• Developing Objectives and Strategies — Establishing long-range objectives and specifying the strategies and actions to achieve them.
  • Guiding, Directing, and Motivating Subordinates — Providing guidance and direction to subordinates, including setting performance standards and monitoring performance.
  • Monitoring Processes, Materials, or Surroundings — Monitoring and reviewing information from materials, events, or the environment, to detect or assess problems.
  • Communicating with People Outside the Organization — Communicating with people outside the organization, representing the organization to customers, the public, government, and other external sources. This information can be exchanged in person, in writing, or by telephone or e-mail.
  • Interpreting the Meaning of Information for Others — Translating or explaining what information means and how it can be used.

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Detailed Work Activities

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Work Context

  • Electronic Mail — 86% responded “Every day.”
  • Duration of Typical Work Week — 90% responded “More than 40 hours.”
  • Work With Work Group or Team — 71% responded “Extremely important.”
  • Face-to-Face Discussions — 58% responded “Every day.”
  • Telephone — 58% responded “Once a week or more but not every day.”
  • Freedom to Make Decisions — 48% responded “Some freedom.”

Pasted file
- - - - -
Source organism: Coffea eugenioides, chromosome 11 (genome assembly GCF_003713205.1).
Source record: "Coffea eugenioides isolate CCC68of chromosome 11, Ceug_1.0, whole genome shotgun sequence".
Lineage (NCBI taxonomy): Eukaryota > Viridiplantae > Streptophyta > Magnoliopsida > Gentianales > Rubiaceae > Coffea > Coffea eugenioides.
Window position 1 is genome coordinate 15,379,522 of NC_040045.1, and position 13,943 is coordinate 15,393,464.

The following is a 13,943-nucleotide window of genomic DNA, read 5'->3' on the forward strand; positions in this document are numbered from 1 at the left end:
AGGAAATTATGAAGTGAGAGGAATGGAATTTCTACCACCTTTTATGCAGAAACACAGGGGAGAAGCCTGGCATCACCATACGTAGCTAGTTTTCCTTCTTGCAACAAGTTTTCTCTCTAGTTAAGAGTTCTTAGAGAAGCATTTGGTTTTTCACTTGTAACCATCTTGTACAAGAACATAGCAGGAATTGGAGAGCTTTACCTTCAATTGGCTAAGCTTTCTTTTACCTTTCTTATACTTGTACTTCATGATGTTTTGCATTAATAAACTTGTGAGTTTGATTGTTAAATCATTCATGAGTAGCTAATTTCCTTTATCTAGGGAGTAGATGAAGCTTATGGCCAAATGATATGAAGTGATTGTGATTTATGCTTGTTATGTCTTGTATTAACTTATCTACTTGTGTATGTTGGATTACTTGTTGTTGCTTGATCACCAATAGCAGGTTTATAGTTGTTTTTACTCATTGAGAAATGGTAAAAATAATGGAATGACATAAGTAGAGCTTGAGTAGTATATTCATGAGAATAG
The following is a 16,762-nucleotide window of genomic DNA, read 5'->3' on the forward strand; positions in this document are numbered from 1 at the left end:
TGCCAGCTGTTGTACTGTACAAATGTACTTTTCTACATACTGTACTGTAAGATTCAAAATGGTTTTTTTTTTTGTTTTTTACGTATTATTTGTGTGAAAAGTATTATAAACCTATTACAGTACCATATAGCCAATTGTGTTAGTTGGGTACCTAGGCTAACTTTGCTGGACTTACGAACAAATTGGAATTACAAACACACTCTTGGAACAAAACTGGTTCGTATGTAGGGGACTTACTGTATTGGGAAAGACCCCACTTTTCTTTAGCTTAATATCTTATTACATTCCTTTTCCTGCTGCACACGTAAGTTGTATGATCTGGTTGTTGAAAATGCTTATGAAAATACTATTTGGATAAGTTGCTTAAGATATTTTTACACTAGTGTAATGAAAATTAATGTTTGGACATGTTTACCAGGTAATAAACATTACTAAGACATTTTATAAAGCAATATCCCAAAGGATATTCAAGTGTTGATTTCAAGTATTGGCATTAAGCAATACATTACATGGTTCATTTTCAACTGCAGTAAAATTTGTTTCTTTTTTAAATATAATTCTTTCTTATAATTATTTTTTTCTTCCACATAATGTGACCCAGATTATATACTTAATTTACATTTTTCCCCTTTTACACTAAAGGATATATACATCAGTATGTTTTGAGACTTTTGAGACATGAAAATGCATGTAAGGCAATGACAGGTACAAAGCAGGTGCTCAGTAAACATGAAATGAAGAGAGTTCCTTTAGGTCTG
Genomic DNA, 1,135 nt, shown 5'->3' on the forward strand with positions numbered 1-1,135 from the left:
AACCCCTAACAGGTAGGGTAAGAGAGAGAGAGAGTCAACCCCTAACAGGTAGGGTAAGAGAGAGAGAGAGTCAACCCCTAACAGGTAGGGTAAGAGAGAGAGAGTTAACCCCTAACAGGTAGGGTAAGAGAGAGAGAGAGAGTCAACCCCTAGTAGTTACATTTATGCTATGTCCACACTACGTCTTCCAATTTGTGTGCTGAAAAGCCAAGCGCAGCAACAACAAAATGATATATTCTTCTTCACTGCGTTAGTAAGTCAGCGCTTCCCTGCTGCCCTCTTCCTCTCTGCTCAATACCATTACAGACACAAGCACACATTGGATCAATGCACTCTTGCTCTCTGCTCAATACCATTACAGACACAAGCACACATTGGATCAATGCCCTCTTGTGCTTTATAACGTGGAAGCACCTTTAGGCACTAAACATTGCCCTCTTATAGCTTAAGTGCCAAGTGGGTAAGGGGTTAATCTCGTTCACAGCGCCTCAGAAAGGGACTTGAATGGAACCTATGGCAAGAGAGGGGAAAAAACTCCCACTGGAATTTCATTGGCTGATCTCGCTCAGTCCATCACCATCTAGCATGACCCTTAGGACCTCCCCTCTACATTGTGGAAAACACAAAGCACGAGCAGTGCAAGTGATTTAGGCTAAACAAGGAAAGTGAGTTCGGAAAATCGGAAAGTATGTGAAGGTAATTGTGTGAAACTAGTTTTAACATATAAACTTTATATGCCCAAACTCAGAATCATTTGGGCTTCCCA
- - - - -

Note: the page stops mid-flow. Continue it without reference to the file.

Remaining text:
• Structured versus Unstructured Work — 57% responded “Some freedom.”
  • Time Pressure — 52% responded “Once a week or more but not every day.”
  • Contact With Others — 48% responded “Contact with others most of the time.”
  • Importance of Being Exact or Accurate — 62% responded “Very important.”
  • Indoors, Environmentally Controlled — 48% responded “Every day.”
  • Level of Competition — 52% responded “Highly competitive.”
  • Spend Time Sitting — 38% responded “More than half the time.”
  • Spend Time Using Your Hands to Handle, Control, or Feel Objects, Tools, or Controls — 38% responded “More than half the time.”
  • Coordinate or Lead Others — 43% responded “Very important.”
  • Impact of Decisions on Co-workers or Company Results — 62% responded “Moderate results.”
  • Letters and Memos — 42% responded “Once a month or more but not every week.”
  • Physical Proximity — 38% responded “Moderately close (at arm's length).”
  • Responsibility for Outcomes and Results — 33% responded “Limited responsibility.”
  • Frequency of Decision Making — 48% responded “Once a month or more but not every week.”

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Experience Requirements

Job Zone

Title
Job Zone Five: Extensive Preparation Needed
Education
Most of these occupations require graduate school. For example, they may require a master's degree, and some require a Ph.D., M.D., or J.D. (law degree).
Related Experience
Extensive skill, knowledge, and experience are needed for these occupations. Many require more than five years of experience. For example, surgeons must complete four years of college and an additional five to seven years of specialized medical training to be able to do their job.